Alia confesses that she envies me sometimes, as she feels that mother loves me and cares for me more than her. But the very next moment, she takes pride in the fact that father certainly loves her the most. She is very dear to him. He usually avoids me, maybe my crippled life disgusts him. Maybe, he still regrets the fact that he agreed with my mother to let me come. After all, every father has expectations from his son. That guilt looms in his eyes still. The weariness of bearing the burden of a handicapped! But mother never feels so…she often tells me, “I used to feel so anxious when you were to come in my life. My days were spent thinking about the responsibilities which were to come on my way. Parenting is not easy.”

Spending most of my time with Ma, listening to her wishes and grievances, I feel I have developed a lot of sensibility from her. Sometimes, I am happy that I am not one of those insensitive teens who don’t respect anyone around them. Had I been normal, abled enough, maybe I would have been one of them myself but I am happy with my present state, at least as far as this is concerned.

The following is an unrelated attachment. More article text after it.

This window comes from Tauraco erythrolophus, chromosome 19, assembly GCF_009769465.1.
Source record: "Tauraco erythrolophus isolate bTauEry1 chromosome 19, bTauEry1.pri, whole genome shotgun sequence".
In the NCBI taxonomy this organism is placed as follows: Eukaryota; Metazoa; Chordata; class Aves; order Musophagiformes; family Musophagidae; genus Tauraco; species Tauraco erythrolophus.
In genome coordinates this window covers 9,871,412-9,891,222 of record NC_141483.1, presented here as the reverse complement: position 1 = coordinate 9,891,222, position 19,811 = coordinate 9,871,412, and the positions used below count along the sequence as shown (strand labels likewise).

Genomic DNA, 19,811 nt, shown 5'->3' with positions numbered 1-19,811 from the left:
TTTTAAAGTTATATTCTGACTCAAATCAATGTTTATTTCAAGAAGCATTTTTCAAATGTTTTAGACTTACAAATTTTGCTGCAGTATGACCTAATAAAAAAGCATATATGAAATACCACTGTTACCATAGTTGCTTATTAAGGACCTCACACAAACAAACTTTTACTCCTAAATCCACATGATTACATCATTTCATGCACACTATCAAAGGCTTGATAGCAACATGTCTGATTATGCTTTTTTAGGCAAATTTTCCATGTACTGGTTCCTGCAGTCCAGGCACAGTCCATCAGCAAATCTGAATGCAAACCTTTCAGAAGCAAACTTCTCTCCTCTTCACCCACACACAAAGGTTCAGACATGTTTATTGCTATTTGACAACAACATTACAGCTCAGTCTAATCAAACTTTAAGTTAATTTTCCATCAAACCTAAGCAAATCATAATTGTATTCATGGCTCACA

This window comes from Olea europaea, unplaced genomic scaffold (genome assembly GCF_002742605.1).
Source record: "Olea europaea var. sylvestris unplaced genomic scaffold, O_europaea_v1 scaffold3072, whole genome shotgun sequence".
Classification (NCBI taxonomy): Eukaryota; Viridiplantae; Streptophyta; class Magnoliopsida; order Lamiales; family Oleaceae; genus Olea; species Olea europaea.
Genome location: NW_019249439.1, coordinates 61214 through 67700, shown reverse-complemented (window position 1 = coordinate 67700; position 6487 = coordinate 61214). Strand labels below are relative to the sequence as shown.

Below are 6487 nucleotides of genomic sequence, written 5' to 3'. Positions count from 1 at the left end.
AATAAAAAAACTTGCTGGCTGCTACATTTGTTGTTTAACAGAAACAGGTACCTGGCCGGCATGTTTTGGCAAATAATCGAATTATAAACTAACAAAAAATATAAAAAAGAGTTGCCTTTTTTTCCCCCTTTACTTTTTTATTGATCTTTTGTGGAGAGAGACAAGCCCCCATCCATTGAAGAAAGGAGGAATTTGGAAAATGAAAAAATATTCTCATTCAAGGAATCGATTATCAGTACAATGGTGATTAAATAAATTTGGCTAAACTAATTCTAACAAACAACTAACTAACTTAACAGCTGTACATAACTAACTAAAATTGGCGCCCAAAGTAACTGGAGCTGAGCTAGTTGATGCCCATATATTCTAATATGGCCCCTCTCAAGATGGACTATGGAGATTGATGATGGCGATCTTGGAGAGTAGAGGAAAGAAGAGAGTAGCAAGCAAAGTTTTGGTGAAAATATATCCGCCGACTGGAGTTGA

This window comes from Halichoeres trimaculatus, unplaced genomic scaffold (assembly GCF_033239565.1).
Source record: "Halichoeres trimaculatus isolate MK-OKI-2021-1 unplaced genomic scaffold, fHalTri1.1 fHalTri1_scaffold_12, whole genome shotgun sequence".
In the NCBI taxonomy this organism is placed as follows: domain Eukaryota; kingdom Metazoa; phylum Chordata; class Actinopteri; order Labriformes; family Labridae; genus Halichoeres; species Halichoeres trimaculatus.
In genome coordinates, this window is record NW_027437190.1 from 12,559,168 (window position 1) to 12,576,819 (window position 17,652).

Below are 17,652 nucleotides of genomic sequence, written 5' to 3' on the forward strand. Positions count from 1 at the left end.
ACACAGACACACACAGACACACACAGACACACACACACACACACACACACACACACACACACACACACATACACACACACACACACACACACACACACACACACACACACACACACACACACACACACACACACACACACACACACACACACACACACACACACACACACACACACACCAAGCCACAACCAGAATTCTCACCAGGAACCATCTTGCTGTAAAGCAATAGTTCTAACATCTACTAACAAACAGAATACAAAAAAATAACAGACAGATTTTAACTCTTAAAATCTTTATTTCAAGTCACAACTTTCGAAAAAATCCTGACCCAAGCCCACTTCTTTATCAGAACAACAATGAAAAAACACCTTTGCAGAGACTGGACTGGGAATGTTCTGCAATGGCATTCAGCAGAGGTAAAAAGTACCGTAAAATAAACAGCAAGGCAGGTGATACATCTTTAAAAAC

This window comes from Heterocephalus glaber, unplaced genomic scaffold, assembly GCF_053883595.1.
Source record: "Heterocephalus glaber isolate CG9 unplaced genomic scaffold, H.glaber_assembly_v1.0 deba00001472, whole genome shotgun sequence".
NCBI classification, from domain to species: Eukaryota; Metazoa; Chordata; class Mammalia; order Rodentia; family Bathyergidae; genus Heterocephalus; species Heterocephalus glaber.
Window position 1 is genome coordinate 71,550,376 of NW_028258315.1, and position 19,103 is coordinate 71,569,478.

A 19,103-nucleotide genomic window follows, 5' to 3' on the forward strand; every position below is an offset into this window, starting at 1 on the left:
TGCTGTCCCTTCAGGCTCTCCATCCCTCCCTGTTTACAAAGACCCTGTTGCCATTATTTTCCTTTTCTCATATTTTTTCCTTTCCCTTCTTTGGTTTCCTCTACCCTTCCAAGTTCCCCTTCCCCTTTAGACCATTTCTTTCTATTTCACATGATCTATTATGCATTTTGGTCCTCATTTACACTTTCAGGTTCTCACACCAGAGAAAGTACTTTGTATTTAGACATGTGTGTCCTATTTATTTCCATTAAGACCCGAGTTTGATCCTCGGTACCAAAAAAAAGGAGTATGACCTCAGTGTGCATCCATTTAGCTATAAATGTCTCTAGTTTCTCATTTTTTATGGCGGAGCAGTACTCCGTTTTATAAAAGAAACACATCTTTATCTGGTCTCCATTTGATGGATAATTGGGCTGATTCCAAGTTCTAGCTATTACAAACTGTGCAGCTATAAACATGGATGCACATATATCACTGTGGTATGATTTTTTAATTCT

Ma loves reading. Whenever she finds time, she reads some novels, poems or stories to me. Although my disability became a hurdle in my education, Ma ensured that I made the best of my life and she revived my life with her undaunting strength. She reads Neruda, Donne, Browning, Keats, Lawrence and Woolf mostly, to name a few. I like the way how she utters the lexemes, maintaining the intonations and rhyming of each line. Today, in the morning, after finishing her domestic chores, sending my father for work and Alia to school, Mother came tiptoed to my room, with some papers in her hand. Quite excitedly she revealed that it was Keat’s love letters to his beloved, Fanny Brawne; that she was going to read to me today. She began: